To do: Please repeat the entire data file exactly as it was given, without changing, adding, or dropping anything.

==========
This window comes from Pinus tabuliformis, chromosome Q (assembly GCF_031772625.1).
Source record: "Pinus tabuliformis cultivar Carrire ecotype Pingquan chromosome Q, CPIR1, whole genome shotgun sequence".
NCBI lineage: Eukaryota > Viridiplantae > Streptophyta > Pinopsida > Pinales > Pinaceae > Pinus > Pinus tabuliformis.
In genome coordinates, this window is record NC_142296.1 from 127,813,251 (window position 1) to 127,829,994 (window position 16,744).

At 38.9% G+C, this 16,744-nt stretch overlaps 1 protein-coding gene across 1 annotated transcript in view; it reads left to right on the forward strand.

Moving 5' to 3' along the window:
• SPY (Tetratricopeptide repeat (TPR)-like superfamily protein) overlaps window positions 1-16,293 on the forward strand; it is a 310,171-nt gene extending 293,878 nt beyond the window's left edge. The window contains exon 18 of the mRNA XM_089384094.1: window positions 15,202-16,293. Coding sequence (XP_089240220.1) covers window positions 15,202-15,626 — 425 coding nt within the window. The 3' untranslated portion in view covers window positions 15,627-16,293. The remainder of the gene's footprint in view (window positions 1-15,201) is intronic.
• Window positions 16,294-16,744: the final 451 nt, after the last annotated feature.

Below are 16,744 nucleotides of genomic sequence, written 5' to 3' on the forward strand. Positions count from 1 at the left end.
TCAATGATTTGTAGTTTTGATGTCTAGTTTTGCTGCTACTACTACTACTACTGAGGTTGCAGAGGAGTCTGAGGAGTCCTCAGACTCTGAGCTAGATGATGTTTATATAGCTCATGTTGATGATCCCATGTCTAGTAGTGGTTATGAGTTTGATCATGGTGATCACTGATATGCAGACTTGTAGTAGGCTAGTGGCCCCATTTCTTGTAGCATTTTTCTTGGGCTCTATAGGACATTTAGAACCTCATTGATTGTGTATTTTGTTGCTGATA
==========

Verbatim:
This window comes from Pinus tabuliformis, chromosome Q (assembly GCF_031772625.1).
Source record: "Pinus tabuliformis cultivar Carrire ecotype Pingquan chromosome Q, CPIR1, whole genome shotgun sequence".
NCBI lineage: Eukaryota > Viridiplantae > Streptophyta > Pinopsida > Pinales > Pinaceae > Pinus > Pinus tabuliformis.
In genome coordinates, this window is record NC_142296.1 from 127,813,251 (window position 1) to 127,829,994 (window position 16,744).

At 38.9% G+C, this 16,744-nt stretch overlaps 1 protein-coding gene across 1 annotated transcript in view; it reads left to right on the forward strand.

Moving 5' to 3' along the window:
• SPY (Tetratricopeptide repeat (TPR)-like superfamily protein) overlaps window positions 1-16,293 on the forward strand; it is a 310,171-nt gene extending 293,878 nt beyond the window's left edge. The window contains exon 18 of the mRNA XM_089384094.1: window positions 15,202-16,293. Coding sequence (XP_089240220.1) covers window positions 15,202-15,626 — 425 coding nt within the window. The 3' untranslated portion in view covers window positions 15,627-16,293. The remainder of the gene's footprint in view (window positions 1-15,201) is intronic.
• Window positions 16,294-16,744: the final 451 nt, after the last annotated feature.

Below are 16,744 nucleotides of genomic sequence, written 5' to 3' on the forward strand. Positions count from 1 at the left end.
TCAATGATTTGTAGTTTTGATGTCTAGTTTTGCTGCTACTACTACTACTACTGAGGTTGCAGAGGAGTCTGAGGAGTCCTCAGACTCTGAGCTAGATGATGTTTATATAGCTCATGTTGATGATCCCATGTCTAGTAGTGGTTATGAGTTTGATCATGGTGATCACTGATATGCAGACTTGTAGTAGGCTAGTGGCCCCATTTCTTGTAGCATTTTTCTTGGGCTCTATAGGACATTTAGAACCTCATTGATTGTGTATTTTGTTGCTGATA